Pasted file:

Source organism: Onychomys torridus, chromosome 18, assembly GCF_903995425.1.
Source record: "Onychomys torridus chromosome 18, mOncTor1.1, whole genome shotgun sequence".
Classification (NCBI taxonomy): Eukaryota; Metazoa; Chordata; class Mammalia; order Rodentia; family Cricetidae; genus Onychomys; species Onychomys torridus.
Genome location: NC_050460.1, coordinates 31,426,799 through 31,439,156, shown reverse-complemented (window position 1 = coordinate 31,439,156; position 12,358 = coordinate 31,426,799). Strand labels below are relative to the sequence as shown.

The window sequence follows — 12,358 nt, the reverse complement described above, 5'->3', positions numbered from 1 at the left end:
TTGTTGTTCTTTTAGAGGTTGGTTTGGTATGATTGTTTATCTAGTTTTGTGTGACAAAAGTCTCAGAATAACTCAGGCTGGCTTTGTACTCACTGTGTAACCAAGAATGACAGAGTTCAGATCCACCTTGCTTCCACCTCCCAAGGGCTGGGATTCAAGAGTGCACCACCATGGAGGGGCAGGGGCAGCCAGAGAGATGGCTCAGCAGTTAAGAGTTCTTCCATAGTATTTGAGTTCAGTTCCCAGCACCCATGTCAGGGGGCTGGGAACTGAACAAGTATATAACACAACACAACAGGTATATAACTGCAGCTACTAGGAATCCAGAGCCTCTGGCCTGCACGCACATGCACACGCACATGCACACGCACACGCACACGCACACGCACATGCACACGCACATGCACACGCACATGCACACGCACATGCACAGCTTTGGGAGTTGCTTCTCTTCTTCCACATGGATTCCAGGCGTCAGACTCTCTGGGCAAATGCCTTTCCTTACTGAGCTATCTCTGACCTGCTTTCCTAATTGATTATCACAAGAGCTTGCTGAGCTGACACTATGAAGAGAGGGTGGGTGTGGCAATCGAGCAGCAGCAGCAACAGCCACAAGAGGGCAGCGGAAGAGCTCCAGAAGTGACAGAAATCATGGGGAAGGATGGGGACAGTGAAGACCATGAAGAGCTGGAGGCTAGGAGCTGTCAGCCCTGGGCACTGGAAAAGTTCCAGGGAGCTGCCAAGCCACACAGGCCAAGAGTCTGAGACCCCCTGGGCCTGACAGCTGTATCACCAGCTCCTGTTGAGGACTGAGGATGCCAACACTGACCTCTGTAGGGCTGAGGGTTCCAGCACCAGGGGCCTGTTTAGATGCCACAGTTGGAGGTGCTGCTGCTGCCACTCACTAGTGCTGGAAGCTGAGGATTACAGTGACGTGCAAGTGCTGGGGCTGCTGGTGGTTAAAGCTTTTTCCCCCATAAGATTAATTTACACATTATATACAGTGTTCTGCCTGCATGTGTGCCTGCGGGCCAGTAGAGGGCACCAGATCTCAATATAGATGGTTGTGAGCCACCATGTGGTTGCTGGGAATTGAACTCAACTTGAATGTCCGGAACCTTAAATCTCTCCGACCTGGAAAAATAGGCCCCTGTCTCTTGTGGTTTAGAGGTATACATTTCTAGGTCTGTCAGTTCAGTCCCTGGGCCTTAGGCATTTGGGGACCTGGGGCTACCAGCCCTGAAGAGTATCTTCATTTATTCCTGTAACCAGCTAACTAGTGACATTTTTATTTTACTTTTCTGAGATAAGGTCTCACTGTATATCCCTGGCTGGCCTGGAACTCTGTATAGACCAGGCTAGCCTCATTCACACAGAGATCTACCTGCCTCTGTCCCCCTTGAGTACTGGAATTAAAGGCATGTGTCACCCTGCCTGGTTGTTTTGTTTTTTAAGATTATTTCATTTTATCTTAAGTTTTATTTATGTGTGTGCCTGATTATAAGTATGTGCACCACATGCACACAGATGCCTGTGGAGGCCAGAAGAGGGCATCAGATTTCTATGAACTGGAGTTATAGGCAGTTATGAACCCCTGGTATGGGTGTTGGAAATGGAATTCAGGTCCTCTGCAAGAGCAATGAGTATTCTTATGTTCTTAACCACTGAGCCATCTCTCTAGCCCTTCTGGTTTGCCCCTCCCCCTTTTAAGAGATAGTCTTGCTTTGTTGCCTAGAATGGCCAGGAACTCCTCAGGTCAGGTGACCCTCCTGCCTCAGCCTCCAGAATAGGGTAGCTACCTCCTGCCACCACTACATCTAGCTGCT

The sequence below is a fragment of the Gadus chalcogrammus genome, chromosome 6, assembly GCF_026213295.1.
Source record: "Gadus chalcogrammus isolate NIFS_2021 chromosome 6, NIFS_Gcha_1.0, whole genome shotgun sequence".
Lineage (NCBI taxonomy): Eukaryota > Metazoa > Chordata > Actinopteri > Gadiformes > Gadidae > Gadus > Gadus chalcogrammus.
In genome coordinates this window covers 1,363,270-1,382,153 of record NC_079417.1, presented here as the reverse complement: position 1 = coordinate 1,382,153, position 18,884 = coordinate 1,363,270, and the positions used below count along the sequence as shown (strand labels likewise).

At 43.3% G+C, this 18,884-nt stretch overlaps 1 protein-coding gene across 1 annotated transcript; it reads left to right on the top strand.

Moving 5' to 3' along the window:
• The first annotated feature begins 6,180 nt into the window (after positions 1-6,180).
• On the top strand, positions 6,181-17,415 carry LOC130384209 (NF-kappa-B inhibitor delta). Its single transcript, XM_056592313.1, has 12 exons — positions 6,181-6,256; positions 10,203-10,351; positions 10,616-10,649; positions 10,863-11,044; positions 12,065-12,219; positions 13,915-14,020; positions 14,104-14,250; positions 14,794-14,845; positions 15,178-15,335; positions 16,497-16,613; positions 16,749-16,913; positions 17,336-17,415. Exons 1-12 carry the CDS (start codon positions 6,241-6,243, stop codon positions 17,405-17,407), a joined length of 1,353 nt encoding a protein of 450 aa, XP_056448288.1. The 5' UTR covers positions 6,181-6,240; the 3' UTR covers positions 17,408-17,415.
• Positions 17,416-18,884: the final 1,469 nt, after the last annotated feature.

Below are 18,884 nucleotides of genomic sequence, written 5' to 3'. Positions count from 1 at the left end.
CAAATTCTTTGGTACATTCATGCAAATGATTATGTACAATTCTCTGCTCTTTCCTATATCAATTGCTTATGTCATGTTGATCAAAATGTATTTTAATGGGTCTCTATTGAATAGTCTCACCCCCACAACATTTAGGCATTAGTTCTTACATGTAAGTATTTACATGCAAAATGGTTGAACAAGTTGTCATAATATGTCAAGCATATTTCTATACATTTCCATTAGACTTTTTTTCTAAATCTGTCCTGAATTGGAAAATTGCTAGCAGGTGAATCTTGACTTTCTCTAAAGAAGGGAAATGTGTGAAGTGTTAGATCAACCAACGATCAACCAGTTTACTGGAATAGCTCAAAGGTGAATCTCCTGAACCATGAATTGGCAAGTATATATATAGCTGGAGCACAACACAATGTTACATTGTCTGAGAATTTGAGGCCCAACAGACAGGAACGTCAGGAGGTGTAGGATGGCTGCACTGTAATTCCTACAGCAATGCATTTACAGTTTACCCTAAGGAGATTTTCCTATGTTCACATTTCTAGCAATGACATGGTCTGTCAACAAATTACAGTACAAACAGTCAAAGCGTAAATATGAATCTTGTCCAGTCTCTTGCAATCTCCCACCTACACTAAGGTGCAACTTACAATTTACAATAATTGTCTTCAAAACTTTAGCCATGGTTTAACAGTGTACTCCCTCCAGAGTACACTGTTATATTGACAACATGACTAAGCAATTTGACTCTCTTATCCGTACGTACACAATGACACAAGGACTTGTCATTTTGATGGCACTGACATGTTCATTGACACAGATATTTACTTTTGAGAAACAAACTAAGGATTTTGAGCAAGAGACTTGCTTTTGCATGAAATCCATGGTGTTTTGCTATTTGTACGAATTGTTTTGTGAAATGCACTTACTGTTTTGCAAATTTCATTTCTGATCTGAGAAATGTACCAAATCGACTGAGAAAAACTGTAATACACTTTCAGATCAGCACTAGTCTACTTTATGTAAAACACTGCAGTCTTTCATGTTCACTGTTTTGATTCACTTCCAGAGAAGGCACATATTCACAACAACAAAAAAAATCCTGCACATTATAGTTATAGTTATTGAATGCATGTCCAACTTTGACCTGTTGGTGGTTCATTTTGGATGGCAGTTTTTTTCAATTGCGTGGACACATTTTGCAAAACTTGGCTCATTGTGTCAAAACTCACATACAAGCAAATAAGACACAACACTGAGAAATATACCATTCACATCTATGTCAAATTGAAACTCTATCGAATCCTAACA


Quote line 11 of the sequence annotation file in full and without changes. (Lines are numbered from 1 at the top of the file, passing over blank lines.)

At 43.3% G+C, this 18,884-nt stretch overlaps 1 protein-coding gene across 1 annotated transcript; it reads left to right on the top strand.